That handful of songs would be enough alone to ensure ‘Emotional Fire’ a worthy addition to the band’s catalogue, but it’s the three best-known compositions which pushes things up to almost classic status. This time around Sunstorm tackle a few tracks which are possibly already ingrained upon most AOR fans’ collective consciousness: ‘Gina’ [as featured on Michael Bolton’s ‘The Hunger’ – his last half-credible release before old “Two Haircuts” became the housewives’ favourite with his increasingly limp outings] and a couple of choice cuts from Cher’s ‘Heart of Stone’, namely ‘Emotional Fire’ and the terrific ‘You Wouldn’t Know Love’. Turner appeared on the original Bolton and Cher recordings as backing vocalist, but the opportunity to hear him sing lead on these well-worn tunes is a welcome one indeed. As one of classic rock’s most enduring voices, Turner absolutely hits the spot on these as you may expect, but Sunstorm’s recording of ‘You Wouldn’t Know Love’ is particularly superb. Turner’s strong vocal style plus an incredibly professional band of musicians combined with the award-winning pen of Diane Warren is a killer combination. Make no mistake, it is gold standard AOR, as well as a timely reminder that Cher’s ‘Heart of Stone’ has worn rather well over the passing years. ‘Gina’, too, is recommended listening, since Sunstorm take an opportunity to approach the song in a slightly tougher style than the Bolton recording from 1987, resulting in a track which sounds like it was tailor made for them.
The only potential weak link here is the closing number, ‘All I Am’, a track featuring a writing credit from Isabell Oversveen. Although this power ballad has not been recorded by Issa herself at this time, it’s easy to imagine the Scandinavian songstress wrapping her vocal chords around the material. The result isn’t quite so great for Turner, however. On this track, poor Joe sounds like he’s reaching a little too far to achieve the required levels of emotion, resulting in a performance that sounds a touch uncomfortable, and certainly not up to the standard of the other ten tracks. Musically, it’s all solid fare though, as you would expect, with Uwe Reitenauer laying down some rather tasty guitar work.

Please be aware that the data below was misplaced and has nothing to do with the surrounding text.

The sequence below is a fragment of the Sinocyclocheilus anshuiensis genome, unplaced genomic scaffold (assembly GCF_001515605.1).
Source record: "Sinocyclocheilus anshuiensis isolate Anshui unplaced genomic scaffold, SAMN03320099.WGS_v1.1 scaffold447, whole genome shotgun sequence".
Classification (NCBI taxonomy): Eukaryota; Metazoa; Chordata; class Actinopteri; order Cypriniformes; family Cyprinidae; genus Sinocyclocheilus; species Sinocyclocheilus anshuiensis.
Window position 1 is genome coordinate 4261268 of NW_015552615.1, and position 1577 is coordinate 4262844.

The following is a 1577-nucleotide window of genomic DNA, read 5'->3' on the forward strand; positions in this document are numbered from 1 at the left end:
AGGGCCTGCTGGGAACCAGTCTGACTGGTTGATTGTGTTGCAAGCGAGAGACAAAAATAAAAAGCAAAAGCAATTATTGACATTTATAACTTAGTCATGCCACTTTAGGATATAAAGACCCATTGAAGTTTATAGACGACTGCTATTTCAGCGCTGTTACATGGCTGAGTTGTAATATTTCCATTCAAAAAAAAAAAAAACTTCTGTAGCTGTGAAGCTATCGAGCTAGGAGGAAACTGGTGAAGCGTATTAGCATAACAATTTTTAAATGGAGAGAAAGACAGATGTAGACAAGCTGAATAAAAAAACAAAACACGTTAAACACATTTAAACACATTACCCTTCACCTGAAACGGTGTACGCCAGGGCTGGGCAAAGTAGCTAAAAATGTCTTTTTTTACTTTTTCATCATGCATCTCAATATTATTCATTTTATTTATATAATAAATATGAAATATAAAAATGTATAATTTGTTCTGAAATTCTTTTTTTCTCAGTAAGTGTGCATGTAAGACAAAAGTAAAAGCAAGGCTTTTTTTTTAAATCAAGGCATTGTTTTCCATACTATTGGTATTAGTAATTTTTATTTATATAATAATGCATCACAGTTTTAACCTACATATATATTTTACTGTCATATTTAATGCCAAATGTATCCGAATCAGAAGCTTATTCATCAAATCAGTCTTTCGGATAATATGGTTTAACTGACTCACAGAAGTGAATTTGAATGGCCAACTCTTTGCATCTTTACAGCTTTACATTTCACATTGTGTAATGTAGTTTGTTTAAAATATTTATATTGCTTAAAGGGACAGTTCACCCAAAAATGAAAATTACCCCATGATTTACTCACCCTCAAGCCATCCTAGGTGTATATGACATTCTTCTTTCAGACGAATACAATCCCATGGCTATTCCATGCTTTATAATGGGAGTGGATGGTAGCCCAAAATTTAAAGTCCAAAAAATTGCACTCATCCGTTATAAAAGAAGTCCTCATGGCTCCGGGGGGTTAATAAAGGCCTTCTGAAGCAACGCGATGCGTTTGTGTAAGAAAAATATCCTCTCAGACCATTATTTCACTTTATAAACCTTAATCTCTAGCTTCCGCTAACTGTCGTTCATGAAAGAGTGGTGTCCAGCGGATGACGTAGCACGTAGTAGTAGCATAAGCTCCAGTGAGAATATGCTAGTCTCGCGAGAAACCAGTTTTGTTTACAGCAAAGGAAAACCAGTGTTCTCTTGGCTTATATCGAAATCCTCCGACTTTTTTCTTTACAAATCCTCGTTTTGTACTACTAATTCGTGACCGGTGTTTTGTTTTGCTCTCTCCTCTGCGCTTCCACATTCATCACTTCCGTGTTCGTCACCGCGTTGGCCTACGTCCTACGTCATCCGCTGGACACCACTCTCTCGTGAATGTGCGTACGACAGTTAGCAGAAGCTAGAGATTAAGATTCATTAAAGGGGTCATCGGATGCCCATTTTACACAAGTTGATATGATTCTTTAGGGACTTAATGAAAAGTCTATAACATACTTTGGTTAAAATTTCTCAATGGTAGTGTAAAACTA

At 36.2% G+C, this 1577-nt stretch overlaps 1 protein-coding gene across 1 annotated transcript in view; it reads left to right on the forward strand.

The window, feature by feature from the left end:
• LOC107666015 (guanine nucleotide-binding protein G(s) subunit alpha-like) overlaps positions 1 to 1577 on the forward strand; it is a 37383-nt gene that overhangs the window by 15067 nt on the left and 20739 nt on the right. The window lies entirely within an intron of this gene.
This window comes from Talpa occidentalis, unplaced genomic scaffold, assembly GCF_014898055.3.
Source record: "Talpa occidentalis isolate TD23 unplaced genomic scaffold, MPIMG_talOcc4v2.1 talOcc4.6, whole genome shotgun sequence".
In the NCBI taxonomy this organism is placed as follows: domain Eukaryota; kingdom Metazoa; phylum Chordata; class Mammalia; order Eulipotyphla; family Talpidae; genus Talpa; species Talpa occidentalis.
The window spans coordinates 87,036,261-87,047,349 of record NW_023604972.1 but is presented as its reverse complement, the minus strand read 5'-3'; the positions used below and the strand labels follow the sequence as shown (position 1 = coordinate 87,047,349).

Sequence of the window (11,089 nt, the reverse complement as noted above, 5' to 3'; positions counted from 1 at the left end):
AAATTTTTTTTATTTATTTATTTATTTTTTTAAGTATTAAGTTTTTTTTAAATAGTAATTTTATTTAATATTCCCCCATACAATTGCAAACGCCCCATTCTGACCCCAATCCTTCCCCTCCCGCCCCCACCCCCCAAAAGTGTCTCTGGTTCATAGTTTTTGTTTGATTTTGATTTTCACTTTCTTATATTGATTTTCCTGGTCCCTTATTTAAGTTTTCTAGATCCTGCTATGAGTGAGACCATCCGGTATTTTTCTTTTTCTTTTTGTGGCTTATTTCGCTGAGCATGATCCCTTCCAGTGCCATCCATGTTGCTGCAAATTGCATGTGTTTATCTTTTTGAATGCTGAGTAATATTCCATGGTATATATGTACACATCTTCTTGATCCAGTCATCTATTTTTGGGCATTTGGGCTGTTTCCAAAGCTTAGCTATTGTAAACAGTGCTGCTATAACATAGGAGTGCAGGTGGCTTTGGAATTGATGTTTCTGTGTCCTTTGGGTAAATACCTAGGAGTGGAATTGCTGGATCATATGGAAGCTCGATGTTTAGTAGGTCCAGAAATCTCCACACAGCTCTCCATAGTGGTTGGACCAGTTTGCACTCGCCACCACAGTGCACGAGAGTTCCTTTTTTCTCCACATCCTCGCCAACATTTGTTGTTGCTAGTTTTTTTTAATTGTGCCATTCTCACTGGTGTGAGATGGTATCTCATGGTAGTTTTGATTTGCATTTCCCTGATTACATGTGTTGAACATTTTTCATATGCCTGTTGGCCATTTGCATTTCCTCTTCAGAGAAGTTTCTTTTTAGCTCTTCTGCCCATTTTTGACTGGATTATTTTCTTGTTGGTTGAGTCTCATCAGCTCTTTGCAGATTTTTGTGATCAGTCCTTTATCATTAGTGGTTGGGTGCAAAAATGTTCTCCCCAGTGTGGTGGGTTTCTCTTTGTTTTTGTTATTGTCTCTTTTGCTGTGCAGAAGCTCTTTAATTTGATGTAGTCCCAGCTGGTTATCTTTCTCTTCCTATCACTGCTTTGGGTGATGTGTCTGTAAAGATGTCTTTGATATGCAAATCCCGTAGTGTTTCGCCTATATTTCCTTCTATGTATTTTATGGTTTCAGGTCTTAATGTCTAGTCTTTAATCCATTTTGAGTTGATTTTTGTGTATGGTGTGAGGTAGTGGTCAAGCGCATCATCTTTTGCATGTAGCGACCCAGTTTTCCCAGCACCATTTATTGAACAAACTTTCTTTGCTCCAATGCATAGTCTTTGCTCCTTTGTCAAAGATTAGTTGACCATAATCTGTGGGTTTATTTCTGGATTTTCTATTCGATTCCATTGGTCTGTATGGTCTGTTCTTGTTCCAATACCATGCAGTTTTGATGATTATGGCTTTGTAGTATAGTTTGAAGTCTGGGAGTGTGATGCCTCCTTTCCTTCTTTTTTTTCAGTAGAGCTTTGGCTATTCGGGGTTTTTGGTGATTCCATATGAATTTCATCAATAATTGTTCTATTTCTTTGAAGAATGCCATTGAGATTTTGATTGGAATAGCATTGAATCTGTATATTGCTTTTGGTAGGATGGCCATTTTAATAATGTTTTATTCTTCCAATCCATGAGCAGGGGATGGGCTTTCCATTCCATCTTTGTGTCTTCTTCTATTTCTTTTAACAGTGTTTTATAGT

So, yeah, you’ll have heard it all before, but with so many bands and artists churning out second division albums on what appears to be little more than a factory production line – a lot of which are destined to get forgotten in the mists of time – it’s thrilling when a potential classic is released. ‘Emotional Fire’ is such a release. Sure, the production should have been slightly sharper, but the material is top drawer stuff.
You need a copy of this album for a variety of reasons: (1) it ranks alongside Rainbow’s ‘Difficult To Cure’, Yngwie Malmsteen’s ‘Odyssey’ and his own ‘Rescue You’ as a career highpoint for Joe Lynn Turner; (2) the versions of the Cher classics are marvellous and (3) it represents almost every reason you still love an often derided rock subgenre (it’s lacking production by Mike Slamer and/or a mix by the “hand of death” Neil Kernon, but you can’t have everything, as they say). Honestly, go and buy this album; it’s one you just can’t afford to miss.